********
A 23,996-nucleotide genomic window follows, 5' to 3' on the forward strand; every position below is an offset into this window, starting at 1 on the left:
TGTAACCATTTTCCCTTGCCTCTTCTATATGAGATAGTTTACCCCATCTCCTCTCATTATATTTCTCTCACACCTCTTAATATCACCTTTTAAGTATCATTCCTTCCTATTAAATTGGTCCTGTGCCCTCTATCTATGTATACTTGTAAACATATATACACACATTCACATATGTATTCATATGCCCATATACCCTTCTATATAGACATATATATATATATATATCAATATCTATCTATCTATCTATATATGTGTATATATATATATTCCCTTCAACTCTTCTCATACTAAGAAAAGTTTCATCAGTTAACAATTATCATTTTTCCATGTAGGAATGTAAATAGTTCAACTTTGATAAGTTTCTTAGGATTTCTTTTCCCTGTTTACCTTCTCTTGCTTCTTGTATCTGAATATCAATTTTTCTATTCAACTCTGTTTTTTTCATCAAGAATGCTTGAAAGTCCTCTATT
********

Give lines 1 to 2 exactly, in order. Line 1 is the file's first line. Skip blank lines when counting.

A 23,996-nucleotide genomic window follows, 5' to 3' on the forward strand; every position below is an offset into this window, starting at 1 on the left:
TGTAACCATTTTCCCTTGCCTCTTCTATATGAGATAGTTTACCCCATCTCCTCTCATTATATTTCTCTCACACCTCTTAATATCACCTTTTAAGTATCATTCCTTCCTATTAAATTGGTCCTGTGCCCTCTATCTATGTATACTTGTAAACATATATACACACATTCACATATGTATTCATATGCCCATATACCCTTCTATATAGACATATATATATATATATATCAATATCTATCTATCTATCTATATATGTGTATATATATATATTCCCTTCAACTCTTCTCATACTAAGAAAAGTTTCATCAGTTAACAATTATCATTTTTCCATGTAGGAATGTAAATAGTTCAACTTTGATAAGTTTCTTAGGATTTCTTTTCCCTGTTTACCTTCTCTTGCTTCTTGTATCTGAATATCAATTTTTCTATTCAACTCTGTTTTTTTCATCAAGAATGCTTGAAAGTCCTCTATT